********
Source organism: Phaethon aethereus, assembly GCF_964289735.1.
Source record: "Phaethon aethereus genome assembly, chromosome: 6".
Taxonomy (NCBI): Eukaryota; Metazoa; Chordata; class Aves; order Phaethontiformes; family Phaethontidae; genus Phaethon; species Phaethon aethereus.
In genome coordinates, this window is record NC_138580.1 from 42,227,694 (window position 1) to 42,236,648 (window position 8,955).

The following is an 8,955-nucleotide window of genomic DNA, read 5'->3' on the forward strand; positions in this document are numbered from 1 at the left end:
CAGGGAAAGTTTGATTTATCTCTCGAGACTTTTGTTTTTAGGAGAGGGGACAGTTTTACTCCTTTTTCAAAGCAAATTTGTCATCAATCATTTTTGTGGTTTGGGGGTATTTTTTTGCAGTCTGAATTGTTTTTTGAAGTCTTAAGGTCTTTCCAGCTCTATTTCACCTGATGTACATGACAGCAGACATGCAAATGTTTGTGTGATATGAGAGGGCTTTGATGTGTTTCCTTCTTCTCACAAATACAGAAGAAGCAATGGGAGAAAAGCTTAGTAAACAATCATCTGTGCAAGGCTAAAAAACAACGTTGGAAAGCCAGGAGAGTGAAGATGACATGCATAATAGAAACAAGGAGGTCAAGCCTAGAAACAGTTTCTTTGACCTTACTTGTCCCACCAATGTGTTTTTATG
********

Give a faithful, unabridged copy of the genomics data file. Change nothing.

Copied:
Source organism: Phaethon aethereus, assembly GCF_964289735.1.
Source record: "Phaethon aethereus genome assembly, chromosome: 6".
Taxonomy (NCBI): Eukaryota; Metazoa; Chordata; class Aves; order Phaethontiformes; family Phaethontidae; genus Phaethon; species Phaethon aethereus.
In genome coordinates, this window is record NC_138580.1 from 42,227,694 (window position 1) to 42,236,648 (window position 8,955).

The following is an 8,955-nucleotide window of genomic DNA, read 5'->3' on the forward strand; positions in this document are numbered from 1 at the left end:
CAGGGAAAGTTTGATTTATCTCTCGAGACTTTTGTTTTTAGGAGAGGGGACAGTTTTACTCCTTTTTCAAAGCAAATTTGTCATCAATCATTTTTGTGGTTTGGGGGTATTTTTTTGCAGTCTGAATTGTTTTTTGAAGTCTTAAGGTCTTTCCAGCTCTATTTCACCTGATGTACATGACAGCAGACATGCAAATGTTTGTGTGATATGAGAGGGCTTTGATGTGTTTCCTTCTTCTCACAAATACAGAAGAAGCAATGGGAGAAAAGCTTAGTAAACAATCATCTGTGCAAGGCTAAAAAACAACGTTGGAAAGCCAGGAGAGTGAAGATGACATGCATAATAGAAACAAGGAGGTCAAGCCTAGAAACAGTTTCTTTGACCTTACTTGTCCCACCAATGTGTTTTTATG